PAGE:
RICHLAND, Wash. -- Tiny electrical wires protrude from some bacteria and contribute to rock and dirt formation. Researchers studying the protein that makes up one such wire have determined the protein's structure. The finding is important to such diverse fields as producing energy, recycling Earth's carbon and miniaturizing computers.
"This is the first atomic resolution structure of this protein from an electrically conductive bacterial species, and it sets the foundation for understanding how these nanowires work," said structural biologist Patrick Reardon of the Department of Energy's Pacific Northwest National Laboratory. Reardon is the 2012 William R. Wiley Distinguished Postdoctoral Fellow at EMSL, the DOE's Environmental Molecular Sciences Laboratory at PNNL.
With the help of related structures on disease-causing bacteria, the researchers show that the protein's shape and form suggest possible ways for the bacteria to shuttle electrons along the nanowire. The results are reported in October in the Journal of Biological Chemistry.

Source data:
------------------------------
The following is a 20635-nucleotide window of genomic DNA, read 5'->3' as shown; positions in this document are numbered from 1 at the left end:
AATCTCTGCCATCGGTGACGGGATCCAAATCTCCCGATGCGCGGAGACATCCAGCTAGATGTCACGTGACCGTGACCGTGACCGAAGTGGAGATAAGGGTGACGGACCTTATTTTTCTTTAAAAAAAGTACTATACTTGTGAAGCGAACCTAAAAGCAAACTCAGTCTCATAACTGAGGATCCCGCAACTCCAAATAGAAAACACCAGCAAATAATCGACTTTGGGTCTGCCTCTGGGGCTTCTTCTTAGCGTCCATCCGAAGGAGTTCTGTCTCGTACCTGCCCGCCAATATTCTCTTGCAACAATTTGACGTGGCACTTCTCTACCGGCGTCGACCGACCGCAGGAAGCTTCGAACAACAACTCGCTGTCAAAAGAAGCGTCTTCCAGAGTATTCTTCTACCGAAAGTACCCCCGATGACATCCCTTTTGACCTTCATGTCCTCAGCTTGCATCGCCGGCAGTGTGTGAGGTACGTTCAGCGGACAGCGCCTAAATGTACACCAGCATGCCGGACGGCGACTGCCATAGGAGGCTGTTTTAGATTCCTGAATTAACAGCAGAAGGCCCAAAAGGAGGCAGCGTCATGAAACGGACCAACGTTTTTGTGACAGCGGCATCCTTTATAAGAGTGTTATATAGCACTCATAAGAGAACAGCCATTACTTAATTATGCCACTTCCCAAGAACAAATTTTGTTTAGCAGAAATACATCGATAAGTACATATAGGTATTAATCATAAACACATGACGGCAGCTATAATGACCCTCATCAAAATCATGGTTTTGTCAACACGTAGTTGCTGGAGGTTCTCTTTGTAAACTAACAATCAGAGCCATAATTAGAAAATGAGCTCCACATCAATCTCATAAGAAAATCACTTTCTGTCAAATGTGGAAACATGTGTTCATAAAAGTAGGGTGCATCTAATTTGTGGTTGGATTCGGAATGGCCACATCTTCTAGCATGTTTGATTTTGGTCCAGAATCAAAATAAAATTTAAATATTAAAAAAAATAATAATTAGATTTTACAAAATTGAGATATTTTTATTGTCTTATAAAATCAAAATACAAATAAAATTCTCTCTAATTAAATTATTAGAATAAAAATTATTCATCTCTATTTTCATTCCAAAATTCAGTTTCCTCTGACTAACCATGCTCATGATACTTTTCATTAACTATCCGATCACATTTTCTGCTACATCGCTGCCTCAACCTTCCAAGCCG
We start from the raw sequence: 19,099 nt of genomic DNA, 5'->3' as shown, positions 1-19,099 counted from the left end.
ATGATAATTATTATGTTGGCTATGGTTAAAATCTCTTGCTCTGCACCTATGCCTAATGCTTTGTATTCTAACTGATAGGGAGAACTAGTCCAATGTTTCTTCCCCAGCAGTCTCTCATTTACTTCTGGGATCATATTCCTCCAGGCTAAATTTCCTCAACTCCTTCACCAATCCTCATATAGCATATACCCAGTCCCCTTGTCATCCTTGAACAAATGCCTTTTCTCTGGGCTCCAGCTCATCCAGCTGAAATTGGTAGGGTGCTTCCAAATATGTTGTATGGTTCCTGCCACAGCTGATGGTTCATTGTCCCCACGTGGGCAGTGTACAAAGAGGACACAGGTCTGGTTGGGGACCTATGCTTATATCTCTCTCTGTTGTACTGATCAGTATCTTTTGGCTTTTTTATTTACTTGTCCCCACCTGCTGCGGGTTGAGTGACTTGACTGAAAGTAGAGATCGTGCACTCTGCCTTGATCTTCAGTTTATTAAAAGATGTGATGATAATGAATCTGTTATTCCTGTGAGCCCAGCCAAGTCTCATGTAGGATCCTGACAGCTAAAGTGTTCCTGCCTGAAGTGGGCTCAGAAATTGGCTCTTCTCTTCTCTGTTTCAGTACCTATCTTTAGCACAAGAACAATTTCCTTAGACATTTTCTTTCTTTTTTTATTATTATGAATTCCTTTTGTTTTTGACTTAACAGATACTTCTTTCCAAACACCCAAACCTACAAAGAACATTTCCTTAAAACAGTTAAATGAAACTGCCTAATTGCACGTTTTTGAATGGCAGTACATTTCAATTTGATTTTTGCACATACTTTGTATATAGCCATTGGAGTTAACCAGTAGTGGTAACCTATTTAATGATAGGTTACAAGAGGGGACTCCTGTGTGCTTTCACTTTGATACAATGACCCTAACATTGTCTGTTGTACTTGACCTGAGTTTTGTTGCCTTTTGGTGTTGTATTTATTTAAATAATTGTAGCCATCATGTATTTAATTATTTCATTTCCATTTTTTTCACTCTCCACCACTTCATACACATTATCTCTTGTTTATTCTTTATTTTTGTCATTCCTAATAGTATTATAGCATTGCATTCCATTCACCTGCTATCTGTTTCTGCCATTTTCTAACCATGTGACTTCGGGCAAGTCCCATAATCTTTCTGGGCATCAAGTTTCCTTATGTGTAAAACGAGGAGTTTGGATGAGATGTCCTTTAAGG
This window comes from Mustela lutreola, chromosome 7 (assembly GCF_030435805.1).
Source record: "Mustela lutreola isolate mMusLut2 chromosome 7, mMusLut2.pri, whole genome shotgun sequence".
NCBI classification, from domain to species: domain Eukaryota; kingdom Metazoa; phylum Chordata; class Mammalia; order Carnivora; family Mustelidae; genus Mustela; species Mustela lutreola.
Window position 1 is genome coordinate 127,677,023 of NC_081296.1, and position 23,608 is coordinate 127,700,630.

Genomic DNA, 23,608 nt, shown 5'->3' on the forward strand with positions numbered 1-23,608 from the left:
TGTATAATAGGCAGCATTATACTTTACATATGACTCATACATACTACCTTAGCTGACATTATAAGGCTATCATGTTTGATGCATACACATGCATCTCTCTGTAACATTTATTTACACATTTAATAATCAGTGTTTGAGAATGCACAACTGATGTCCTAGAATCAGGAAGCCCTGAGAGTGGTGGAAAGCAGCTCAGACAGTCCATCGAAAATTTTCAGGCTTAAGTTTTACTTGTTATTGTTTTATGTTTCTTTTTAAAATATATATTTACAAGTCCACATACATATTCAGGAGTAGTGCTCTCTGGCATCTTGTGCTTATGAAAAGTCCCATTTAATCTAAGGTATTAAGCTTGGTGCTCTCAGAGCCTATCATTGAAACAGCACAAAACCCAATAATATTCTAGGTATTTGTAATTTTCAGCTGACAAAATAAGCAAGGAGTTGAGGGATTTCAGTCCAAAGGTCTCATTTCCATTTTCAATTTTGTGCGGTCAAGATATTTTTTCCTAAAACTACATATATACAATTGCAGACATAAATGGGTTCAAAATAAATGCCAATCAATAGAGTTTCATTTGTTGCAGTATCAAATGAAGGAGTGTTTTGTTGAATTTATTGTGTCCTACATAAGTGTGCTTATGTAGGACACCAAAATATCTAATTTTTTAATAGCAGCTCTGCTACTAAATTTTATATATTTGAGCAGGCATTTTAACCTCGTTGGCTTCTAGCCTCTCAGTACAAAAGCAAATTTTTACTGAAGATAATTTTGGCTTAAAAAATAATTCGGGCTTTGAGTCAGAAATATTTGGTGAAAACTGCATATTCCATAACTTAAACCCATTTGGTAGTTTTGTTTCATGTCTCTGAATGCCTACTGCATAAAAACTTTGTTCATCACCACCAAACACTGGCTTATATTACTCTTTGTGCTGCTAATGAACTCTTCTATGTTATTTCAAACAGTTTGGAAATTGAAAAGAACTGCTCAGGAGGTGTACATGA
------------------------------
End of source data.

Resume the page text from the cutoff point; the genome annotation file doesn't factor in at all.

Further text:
"How to get electrons from the inside of bacteria to the outside is important for many different things, such as bacterial fuel cells, how carbon cycles through the environment and how to make new nanomaterials for applications like biocomputers," said Reardon.
Many bacterial species wave fingerlike projections along their bodies. The bacteria use these fingers, called pili, to adhere to surfaces or weave into films or recognize objects in the environment. A group of related bacteria makes these bendy, stretchy structures out of a protein called pilin, and an even smaller group uses these structures like electrical wires.
Researchers and engineers would like to take advantage of this wiring. Bacteria produce electrons while respiring and use the wires to run electrons out of their little bacterial bodies. Normally the electrons build up or
|Contact: Mary Beckman|
DOE/Pacific Northwest National Laboratory